Pregnancy is generally a happy time when you look forward to a new little life appearing. Sometimes, however, your body can be giving you little ‘niggles’. Here’s our guide to listening to your body and knowing when you need to take action.
Pre-eclampsia is the most common of the serious implications of pregnancy and is primarily caused by a defect in the placenta, which joins you and your baby and supplies your baby with nutrients and oxygen. If you’re experiencing high blood pressure, protein in your urine and, in some cases, severe swelling in your body, then you will probably be checked out for pre-eclampsia. Don’t worry though, all of these signs should be detected in routine ante-natal checks.
Bleeding during pregnancy always creates worry, but, unlike vaginal bleeding, rectal bleeding (ie, from your backside) is not a sign of a threat to your pregnancy. During pregnancy rectal bleeding is often caused by haemorrhoids or anal fissures (cracks in the anus). Haemorrhoids are broken or swollen blood vessels in the rectum, which tend to occur in the later stages of pregnancy because the enlarging womb is pressing on the pelvic blood vessels. Fortunately, haemorrhoids can be easily treated with a cream from the chemist.
Bleeding gums, or pregnancy gingivitis as it is properly called, affects about half of all pregnant women. It’s usually due to higher progesterone levels, which cause gums to react more to the bacteria in the plaque. Prevention really is the best cure for this condition, so make sure that you brush your teeth regularly and use mouthwash to limit the growth of bacteria.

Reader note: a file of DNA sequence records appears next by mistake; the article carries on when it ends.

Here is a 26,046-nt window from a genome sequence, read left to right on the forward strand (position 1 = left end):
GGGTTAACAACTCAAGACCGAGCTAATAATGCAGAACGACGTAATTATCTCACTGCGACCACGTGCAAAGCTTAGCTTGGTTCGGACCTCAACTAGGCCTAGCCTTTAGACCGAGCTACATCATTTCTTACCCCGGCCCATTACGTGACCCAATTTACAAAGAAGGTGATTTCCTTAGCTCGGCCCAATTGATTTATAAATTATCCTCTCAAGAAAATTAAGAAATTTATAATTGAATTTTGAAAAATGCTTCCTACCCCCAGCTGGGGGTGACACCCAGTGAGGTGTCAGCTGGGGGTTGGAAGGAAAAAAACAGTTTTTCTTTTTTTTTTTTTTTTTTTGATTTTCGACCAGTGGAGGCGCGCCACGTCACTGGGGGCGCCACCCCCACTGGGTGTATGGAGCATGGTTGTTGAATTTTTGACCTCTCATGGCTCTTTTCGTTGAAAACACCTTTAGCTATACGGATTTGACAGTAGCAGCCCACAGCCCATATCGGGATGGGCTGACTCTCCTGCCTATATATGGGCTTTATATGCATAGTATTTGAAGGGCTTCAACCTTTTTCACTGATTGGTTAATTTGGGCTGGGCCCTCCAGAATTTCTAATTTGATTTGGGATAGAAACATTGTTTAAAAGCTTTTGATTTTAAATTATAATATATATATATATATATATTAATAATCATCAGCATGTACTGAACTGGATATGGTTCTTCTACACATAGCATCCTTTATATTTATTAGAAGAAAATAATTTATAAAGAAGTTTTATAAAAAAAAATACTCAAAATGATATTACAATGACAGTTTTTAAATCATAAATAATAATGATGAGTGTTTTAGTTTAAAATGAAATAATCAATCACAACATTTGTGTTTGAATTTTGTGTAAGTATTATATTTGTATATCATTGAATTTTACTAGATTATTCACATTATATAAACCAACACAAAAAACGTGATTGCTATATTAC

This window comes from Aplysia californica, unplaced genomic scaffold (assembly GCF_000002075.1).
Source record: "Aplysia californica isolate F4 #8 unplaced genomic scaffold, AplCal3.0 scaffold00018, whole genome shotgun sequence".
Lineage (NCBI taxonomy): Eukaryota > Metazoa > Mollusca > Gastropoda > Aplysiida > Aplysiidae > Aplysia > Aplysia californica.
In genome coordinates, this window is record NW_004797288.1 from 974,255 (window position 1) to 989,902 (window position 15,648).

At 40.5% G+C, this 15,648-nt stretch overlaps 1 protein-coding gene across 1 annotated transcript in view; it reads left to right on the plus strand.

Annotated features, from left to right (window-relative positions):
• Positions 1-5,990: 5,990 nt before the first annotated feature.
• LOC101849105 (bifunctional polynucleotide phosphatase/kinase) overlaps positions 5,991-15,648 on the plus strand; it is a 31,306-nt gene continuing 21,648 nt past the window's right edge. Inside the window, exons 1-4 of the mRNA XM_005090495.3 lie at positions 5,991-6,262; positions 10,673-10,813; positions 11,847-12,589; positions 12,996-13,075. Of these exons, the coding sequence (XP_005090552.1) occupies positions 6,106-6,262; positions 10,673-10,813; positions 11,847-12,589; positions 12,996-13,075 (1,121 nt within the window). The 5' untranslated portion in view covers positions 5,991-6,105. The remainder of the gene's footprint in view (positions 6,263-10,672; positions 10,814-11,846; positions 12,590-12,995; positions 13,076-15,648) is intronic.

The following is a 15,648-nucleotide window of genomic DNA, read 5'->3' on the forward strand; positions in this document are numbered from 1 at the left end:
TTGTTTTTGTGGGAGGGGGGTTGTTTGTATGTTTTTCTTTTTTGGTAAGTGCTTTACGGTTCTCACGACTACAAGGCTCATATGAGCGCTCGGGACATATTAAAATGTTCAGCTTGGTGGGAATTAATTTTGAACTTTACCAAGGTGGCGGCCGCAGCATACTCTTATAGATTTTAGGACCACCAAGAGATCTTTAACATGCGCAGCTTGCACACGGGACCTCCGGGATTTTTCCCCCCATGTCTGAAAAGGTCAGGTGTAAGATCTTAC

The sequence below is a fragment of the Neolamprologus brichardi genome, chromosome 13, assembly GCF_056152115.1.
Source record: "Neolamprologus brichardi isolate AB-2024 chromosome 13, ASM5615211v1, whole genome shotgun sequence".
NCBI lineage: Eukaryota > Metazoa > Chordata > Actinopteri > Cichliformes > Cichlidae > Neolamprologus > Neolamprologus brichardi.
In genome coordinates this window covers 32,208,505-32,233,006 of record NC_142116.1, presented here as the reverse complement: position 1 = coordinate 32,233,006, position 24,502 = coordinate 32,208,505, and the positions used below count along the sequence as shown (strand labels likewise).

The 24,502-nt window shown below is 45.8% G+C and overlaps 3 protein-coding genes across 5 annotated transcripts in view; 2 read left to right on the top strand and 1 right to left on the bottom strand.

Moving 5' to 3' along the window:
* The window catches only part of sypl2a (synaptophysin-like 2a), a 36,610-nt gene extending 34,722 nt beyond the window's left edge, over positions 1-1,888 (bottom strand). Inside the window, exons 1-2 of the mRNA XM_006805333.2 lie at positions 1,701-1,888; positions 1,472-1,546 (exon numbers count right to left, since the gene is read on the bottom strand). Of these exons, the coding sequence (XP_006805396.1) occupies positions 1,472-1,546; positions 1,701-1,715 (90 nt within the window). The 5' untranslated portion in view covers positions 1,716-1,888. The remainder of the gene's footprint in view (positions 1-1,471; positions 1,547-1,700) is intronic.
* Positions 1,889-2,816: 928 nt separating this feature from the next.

For many women, vaginal discharges are just a part of life – often starting before puberty and ending after menopause. Normal discharge is clear, white or creamy with a musky sort of smell. During pregnancy vaginal discharges can increase – mainly to help prevent any infections travelling up from the vagina to the womb. While clear or whitish discharges are fine, other types of discharge can often require investigation and perhaps some form of treatment. Smelly, discoloured or bloodstained discharges need to be assessed for infection, and this usually involves the use of swabs in order to find out the type of infection suspected, so speak to your GP. White or greyish discharge with a beer or baking bread-type smell can be a sign of candidiasis, which occurs when the yeast organism, which are always present, are affected by conditions such as pregnancy. Your GP will be able to prescribe you an antifungal drug to treat this type of discharge. A fishy-smelling discharge is a sign of bacterial vaginosis, which is thought to increase the risk of premature labour threefold and so it is especially important that you visit your GP if you’re experiencing a discharge like this. Finally, a greenish-yellow, foul-smelling discharge can be a sign of trichomoniasis, which is usually transmitted through sexual intercourse. Treatment is usually in the form of prescribed antibiotics.